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Old Jun 10th, 2017, 03:48 AM   1
WackyMumof2
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Goat??


So I don't think I will be breastfeeding this time because breast feeding makes me sleepy and leads to bad habits of co-sleeping and baby not wanting to sleep in his own bed. I enjoy feeding but I just don't like the consequences of late night feeding.

I've decided I will probably feed or a week so baby gets the colostrum BUT have a feeling that he/she will be a formula baby.

Our eldest is lactose intolerant. He eats dairy but too much leaves him with a very sore tummy, diarrhea and vomiting so he's restricted for that reason. Our third baby our GP suspects has Cow's Milk Protein Allergy and the smallest amount can leave him crying with a sore tummy. DS2 is okay.

Because of the history of dairy with DS1 and DS3, we have opted for Goat from the beginning for baby #4. Thinking back, I think it could be a hereditary condition as hubby is slightly lactose intolerant (and having asthma he's not supposed to have it anyway) as is my mother and youngest sister though they haven't been diagnosed but cut out the dairy all together and feel a millions time better than they used to.

What I want to know is, has anyone else taken this path from the start and how did it go? What do I need to know?? Soy isn't an option. Other than the fact that it stinks and doesn't mix very well, it doesn't taste very nice to the little ones and because we simply are not vegetarian.

Thanks in advance!!



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Old Jun 13th, 2017, 16:28 PM   2
sarah1980
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I don't have any experience with goats milk but just wanted to say I'm the same this time, will likely breastfeed for a week but then switch to formula. With DS1 I was determined to breastfeed to the point where he was failing to thrive and the HV had to get a doctor to intervene and make me give him some formula. Looking back at his baby photos I feel so sad and guilty as he was as skinny as a rake and I was obviously the only one oblivious to the fact he wasn't thriving! Hopefully you get some answers re the goats milk soon 😀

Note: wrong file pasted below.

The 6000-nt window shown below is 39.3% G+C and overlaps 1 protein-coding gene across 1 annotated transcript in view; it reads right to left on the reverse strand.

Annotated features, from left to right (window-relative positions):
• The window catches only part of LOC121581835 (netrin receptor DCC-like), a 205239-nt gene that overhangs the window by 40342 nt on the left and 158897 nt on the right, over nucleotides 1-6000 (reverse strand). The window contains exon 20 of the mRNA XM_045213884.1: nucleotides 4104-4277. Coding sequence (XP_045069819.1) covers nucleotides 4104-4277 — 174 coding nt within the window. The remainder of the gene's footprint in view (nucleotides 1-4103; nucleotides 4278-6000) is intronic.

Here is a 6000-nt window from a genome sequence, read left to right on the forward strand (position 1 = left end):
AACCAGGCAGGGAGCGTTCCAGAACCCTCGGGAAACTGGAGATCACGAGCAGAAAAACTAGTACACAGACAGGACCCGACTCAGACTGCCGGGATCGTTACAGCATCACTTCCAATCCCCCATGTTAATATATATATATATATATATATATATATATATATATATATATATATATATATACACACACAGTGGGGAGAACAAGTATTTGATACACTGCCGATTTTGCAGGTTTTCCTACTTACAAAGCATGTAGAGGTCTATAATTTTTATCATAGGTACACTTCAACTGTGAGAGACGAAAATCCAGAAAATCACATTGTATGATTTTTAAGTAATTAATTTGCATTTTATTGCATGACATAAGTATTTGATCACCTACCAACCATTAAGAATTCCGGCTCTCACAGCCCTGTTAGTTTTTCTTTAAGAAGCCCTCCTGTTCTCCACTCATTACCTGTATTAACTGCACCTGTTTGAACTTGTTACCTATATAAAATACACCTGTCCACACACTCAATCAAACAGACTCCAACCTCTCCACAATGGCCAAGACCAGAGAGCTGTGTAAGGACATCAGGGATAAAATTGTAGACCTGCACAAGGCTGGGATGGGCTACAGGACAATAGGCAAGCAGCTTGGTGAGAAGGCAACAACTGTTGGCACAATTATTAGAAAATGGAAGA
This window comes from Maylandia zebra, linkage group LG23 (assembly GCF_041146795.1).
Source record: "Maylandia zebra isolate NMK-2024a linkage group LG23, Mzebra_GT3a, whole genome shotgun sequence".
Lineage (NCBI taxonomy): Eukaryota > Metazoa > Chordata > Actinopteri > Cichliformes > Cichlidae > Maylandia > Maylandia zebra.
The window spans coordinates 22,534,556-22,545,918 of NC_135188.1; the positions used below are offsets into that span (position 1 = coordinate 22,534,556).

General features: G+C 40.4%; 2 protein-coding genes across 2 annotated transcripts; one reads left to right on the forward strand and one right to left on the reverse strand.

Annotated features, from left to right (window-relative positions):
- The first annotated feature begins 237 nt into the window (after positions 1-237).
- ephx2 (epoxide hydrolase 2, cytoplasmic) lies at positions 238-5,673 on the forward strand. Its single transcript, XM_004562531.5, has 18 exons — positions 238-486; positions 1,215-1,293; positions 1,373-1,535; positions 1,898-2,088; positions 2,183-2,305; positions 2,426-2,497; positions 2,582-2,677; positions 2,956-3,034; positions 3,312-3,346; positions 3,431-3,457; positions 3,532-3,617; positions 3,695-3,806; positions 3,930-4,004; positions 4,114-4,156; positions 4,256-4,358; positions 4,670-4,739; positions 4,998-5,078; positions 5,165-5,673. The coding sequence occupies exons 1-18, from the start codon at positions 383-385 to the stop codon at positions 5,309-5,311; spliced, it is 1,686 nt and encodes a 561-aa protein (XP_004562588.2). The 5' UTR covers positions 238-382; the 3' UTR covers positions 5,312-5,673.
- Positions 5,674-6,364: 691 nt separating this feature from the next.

Sarah xxx



 
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Old Jun 15th, 2017, 04:45 AM   3
WackyMumof2
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Quote:
Originally Posted by sarah1980 View Post
I don't have any experience with goats milk but just wanted to say I'm the same this time, will likely breastfeed for a week but then switch to formula. With DS1 I was determined to breastfeed to the point where he was failing to thrive and the HV had to get a doctor to intervene and make me give him some formula. Looking back at his baby photos I feel so sad and guilty as he was as skinny as a rake and I was obviously the only one oblivious to the fact he wasn't thriving! Hopefully you get some answers re the goats milk soon 😀

Sarah xxx
Don't feel bad. We live and we learn and sometimes our best intentions aren't always the right option and it takes someone else to tell us that - even if it hurts. As long as he's a happy and healthy little man today, don't beat yourself up. You are worth more than that.



 
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Old Jun 15th, 2017, 05:37 AM   4
MindUtopia